We quickly get our answer. Inside a part-Kherubim gifted one – even a baby – the Daemonites turn into an even larger and more terrifying beast. Luckily, Void and the team port into the midst of a knock-down drag out fight between Grifter and Destine, quickly dispatching both her and the Daemonite (with Voodoo’s assistance) and saving the child and her young mother.
Whew – that was a lot of action for a single issue. Luckily, WildCATs Trilogy is a simpler affair.
In WildCATs Trilogy #1, One of Grifter’s drifter tipsters warns him that The Cabal and Coda are up to no good down at the docks, but it turns out to be a set-up for him to be ambushed by super-creepy Hybridroids and captured. It turns out to be the handiwork of a Daemonite named Hightower and rogue, banished Coda named Artemis who is using Grifter to get to Zealot, her former Amazonian big sister.
Yes, this mini-series establishes that the Coda are effectively one and the same with Wonder Woman’s style of Amazons, except they aren’t ruled perpetually by Hippolyta and are all assassins.
In fact, in WildCATs Trilogy #2 we learn that Zealot used to be chief amongst the Coda until she was in charge of the operation that planted the Trojan Horse at the gates of Troy. Everything went off without a hitch until it came time to slaughter the royal family. Zealot couldn’t conscience the bloodshed, and duels Artemis to a standstill to prevent it. Yet, rather than take Artemis’s life (as is her right), she simply flees – making her an eternal heretic and Artemis an outcast who wasn’t even worthy of death.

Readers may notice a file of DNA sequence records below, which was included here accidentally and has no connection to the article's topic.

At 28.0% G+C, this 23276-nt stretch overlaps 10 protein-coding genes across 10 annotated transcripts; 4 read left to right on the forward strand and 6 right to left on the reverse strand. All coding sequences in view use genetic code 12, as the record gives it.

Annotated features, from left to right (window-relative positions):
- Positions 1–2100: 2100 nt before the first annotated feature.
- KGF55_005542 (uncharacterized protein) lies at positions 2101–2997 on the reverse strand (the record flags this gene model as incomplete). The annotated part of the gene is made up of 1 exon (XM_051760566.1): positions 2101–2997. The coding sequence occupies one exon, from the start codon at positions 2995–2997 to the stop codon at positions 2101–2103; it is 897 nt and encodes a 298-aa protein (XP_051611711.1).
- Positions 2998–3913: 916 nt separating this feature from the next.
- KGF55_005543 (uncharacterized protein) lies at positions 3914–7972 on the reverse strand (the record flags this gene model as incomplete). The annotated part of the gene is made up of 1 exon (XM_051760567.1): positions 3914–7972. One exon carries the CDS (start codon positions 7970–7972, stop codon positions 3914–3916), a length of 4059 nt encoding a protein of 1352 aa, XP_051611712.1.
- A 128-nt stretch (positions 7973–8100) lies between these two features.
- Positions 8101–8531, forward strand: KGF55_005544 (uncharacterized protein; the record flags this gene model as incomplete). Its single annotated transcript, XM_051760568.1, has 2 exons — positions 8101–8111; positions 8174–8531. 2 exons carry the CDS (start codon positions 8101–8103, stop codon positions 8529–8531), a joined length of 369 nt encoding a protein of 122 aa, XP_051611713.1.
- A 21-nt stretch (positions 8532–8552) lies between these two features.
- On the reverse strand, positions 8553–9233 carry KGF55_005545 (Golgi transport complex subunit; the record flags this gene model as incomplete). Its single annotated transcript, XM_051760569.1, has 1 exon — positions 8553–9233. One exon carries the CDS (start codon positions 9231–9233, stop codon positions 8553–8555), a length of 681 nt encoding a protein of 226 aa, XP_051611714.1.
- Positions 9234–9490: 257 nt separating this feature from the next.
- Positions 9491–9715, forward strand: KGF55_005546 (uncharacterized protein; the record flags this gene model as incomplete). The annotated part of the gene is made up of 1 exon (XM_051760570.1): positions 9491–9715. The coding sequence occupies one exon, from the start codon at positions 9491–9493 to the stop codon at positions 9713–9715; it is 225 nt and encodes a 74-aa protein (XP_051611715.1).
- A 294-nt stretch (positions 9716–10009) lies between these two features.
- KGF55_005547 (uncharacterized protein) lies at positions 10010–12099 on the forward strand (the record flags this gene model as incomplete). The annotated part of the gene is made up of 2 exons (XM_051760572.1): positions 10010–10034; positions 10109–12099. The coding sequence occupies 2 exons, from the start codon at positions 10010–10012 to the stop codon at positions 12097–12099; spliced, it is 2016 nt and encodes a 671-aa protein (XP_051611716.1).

Oh, and Voodoo gets to be the weak link when she’s possessed by a Hightower who defeats the entire team and scraps Spartan again. Honestly, it’s all boring filler between the Coda stuff.
In WildCATs Trilogy #3, A fresh showdown between the two is interrupted by current Majestrix, Andromache, and a phalanx of Coda assassins. They duel Zealot (yes, there is a lot of dueling), but Artemis takes a killing blow meant for her old mentor. The rest of the team bounces back from the brink of defeat per usual and come crashing to Zealots aid, threatening to raze Andromache’s kingdom to the ground unless she departs.
The mini ends with both Zealot’s student Artemis and Grifter’s informant Lonely getting their deserved funerals – Lonely, as it turns out, was a former Deputy Director of The Stasi (German state security), in their Wetworks division…